Wednesday, June 3, 2015

L' Hermoine


The frigate Hermione, a witness of a golden age of French naval construction

In 1778, in Rochefort’s arsenal, the Hermione started to be built on a construction hold near the Corderie Royale. Over 210 feet from stern to bow, with 16.000 square feet of sail spread over 3 masts, the Hermione was built according to plans by the engineer Chevillard Aîné With the Courageuse, the Concorde and the Fée, the Hermione was part of a group of 4 frigates built in Rochefort. Belonging to the category of so-called light frigates, characterized by their speed and agility, the Hermione was fitted out with 26 cannons shooting 12-pound cannonballs, hence its name “frigate of 12”. With a length of 1732 and a width of 433 the frigate took 11 months of work for one hundred carpenters, blacksmiths, drillers, caulkers and convicts for a total of more than 35,000 days of work.

L’Hermione par Rossel de Cercy
 Hermione painting by Rossel de Cercy

A ship forever linked to the legend of La Fayette

“From the first moment I heard the name of America, I loved it; from the instant I knew it struggled for freedom, I was consumed with the desire to shed my blood for her I will count the days I got the chance to serve it, everywhere and anytime, among the happiest days of my life.” La Fayette
Summer 1776, the break is accomplished between England and the « insurgents », the supporters of the independence of English colonies in North America.

In January 1779, back from America where he had volunteered to serve the American cause, Gilbert Motier, Marquis of La Fayette, a French gentleman of 21, tried his best to obtain the official support of France.

He managed to convince King Louis XVI and his general staff to offer military and financial assistance to the troops of General Washington.

On March 21, 1780, the young major general La Fayette boarded the Hermione. He went to fight alongside the American insurgents who were struggling for their independence.

He landed in Boston after a 38 day crossing and met General Washington to announce the impending arrival of French reinforcement.

18 months later, the American insurgents, whom La Fayette had joined, won decisive victories, first in Chesapeake Bay, then in Yorktown, with the support of French troops led by Rochambeau and de Grasse.

And how the reproduction was built:

The original ship stats:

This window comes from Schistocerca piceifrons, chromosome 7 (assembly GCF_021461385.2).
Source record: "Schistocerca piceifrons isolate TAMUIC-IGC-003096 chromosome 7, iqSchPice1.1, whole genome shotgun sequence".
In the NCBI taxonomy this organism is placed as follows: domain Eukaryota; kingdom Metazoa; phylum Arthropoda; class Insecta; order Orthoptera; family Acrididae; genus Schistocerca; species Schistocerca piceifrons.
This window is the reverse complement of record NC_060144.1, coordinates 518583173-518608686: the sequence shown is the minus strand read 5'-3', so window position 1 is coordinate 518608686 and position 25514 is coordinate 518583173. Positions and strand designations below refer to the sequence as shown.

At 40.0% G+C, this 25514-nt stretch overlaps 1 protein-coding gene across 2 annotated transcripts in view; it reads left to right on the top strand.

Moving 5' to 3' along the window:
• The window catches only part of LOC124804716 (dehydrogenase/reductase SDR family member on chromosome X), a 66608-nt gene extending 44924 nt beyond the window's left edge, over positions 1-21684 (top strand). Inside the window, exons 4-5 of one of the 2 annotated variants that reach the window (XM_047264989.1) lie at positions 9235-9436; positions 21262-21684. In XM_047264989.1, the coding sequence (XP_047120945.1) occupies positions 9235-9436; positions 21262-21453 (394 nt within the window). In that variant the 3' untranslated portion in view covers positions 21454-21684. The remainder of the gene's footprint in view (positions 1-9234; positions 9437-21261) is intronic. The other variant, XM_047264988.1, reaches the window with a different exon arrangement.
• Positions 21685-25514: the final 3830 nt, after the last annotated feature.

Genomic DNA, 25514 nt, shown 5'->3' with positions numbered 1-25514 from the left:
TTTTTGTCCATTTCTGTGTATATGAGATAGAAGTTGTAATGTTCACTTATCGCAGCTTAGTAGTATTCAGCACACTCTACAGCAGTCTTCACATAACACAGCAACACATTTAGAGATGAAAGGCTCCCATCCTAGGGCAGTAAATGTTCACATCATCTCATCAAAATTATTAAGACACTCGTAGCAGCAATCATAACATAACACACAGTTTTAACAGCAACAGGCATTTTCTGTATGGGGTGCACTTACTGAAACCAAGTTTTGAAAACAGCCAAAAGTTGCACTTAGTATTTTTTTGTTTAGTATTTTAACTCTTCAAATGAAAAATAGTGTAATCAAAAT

Career (France) French Navy Ensign French Navy Ensign
Name: Hermione
Builder: Rochefort
Laid down: March 1778
Launched: 28 April 1779
In service: June 1779
Fate: Ran aground and wrecked due to a navigation error of her pilot at Croisic on 20 September 1793
General characteristics
Class and type: Concorde class 12-pounder frigate
Displacement: 550 tons; 1160 ton burthen
Length: 44.2 m (145 ft)
Beam: 11.24 m (36.9 ft)
Draught: 5.78 m (19.0 ft)
Complement: 255
Armament: 32 guns:

The reproduction:

Career (France) French Navy Ensign
Name: Hermione
Ordered: 1995
Builder: Asselin at Rochefort
Laid down: 1997
Launched: 6 July 2012
General characteristics
Class and type: Concorde class 12-pounder frigate
Displacement: 1,166 tons
Length: 65 m (213 ft)
Beam: 11.24 m (36.9 ft)
Height: 177 feet
Draught: 5.78 m (19.0 ft)
Propulsion: Sails, auxiliary engine
Sail plan: full-rigged ship
Complement: 72
Armament: 32 guns:[1]


  1. Neat videos.
    The whole thing reminds me of a day a couple of years ago at the beach. I am standing there looking at the water and a frigate bird flys by. Funny wings, forked tail and all. There are a couple of women there that just looked like visitors. So I point out the frigate bird to them. They tell me to watch my language. I explained to them that a frigate was a French warship. And a sea bird.
    Good thing a boobie didn't fly by. I would have really upset them. :-)
    Time to quote Bugs again, what a couple of maroons.

    1. LOL! Probably thought 'frigate' was a naughty adjective and if a boobie did fly by, you would have been slapped! :o)

  2. If I have this figured out, Wednesday naval history, Thursday gears, Friday night steam. Interesting.

    1. Close .. but I change my mind a lot (except for FNS). Tune in tomorrow - got a good one!